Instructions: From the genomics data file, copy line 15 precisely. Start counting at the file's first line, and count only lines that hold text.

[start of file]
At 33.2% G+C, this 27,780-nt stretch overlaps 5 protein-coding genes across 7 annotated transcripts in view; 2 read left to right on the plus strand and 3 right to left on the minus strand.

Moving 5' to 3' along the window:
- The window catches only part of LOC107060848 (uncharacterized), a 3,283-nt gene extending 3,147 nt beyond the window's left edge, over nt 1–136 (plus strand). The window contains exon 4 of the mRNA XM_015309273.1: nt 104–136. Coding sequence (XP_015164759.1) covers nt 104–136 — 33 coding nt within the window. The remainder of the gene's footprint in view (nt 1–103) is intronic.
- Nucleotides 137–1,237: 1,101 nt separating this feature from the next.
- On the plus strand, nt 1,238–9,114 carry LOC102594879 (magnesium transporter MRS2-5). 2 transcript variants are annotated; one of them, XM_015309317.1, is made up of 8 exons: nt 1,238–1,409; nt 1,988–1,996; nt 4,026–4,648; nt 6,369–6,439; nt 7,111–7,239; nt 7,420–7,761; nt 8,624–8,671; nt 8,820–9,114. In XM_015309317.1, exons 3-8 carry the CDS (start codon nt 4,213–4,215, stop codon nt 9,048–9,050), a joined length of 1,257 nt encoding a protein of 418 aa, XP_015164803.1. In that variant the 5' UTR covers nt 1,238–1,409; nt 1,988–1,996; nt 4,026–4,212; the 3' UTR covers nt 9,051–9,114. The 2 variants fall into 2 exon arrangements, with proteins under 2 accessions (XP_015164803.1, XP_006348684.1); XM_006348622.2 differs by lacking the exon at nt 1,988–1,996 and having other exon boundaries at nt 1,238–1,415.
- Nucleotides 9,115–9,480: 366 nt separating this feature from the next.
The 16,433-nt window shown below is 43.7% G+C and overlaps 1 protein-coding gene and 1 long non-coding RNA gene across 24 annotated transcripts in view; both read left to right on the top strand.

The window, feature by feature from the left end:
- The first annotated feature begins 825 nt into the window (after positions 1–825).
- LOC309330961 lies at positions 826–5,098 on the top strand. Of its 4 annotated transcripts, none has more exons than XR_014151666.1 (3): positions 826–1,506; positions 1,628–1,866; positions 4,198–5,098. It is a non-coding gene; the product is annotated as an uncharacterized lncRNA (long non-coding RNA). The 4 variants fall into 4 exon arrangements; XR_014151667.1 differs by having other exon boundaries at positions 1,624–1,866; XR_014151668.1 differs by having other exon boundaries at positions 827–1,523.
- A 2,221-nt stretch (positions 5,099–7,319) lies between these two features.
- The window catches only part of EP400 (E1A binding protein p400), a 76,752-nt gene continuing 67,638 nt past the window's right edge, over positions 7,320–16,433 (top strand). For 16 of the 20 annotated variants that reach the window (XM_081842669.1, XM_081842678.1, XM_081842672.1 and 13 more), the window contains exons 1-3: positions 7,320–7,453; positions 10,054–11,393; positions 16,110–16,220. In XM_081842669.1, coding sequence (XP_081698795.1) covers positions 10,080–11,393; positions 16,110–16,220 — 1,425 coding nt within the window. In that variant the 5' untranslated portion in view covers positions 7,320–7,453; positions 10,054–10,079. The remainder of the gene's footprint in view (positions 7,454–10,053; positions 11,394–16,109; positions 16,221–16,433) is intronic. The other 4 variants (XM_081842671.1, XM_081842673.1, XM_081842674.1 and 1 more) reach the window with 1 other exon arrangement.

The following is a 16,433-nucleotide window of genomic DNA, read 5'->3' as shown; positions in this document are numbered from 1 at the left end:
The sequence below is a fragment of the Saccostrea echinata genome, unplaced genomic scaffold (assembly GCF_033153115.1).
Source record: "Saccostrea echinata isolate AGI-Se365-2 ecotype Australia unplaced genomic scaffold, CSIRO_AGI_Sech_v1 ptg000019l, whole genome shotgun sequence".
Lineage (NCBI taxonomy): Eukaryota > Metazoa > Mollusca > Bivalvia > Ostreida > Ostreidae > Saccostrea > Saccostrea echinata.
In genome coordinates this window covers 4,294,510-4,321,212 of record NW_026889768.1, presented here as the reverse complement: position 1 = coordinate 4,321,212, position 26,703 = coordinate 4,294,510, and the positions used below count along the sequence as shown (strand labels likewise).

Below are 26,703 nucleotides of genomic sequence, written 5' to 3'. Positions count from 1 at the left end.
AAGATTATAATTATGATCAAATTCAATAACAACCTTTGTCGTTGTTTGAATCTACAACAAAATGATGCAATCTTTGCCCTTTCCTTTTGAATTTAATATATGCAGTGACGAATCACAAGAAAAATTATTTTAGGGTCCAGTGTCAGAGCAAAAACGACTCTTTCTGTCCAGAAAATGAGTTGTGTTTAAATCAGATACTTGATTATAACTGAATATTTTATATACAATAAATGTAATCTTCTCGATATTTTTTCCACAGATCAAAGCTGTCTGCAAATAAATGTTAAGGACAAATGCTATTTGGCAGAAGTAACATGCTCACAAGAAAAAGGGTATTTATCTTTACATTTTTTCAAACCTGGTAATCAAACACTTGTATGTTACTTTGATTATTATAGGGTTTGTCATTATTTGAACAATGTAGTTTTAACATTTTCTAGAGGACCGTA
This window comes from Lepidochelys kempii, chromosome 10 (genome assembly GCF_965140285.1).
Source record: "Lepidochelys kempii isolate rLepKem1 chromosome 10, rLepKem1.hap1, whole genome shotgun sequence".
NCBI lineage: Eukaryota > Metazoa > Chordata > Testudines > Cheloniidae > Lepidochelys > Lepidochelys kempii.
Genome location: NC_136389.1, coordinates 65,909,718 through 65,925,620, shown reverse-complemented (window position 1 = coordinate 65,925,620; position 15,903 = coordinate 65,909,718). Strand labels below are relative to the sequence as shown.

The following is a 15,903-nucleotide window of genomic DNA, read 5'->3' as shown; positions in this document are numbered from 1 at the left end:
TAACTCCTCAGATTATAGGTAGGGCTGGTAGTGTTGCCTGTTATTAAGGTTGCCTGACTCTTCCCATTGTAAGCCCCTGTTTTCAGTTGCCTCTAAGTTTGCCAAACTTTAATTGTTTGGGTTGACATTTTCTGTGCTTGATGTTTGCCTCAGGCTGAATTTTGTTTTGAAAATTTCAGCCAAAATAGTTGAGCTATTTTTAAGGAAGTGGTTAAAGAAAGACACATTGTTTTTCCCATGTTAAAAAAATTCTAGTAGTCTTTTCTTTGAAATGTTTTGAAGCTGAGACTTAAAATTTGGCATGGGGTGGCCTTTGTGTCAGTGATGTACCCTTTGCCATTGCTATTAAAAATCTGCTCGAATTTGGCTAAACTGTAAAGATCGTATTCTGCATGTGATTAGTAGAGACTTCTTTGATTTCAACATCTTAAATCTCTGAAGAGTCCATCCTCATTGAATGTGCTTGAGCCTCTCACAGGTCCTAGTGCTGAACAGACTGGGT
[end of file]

Source record: "Saccostrea echinata isolate AGI-Se365-2 ecotype Australia unplaced genomic scaffold, CSIRO_AGI_Sech_v1 ptg000019l, whole genome shotgun sequence".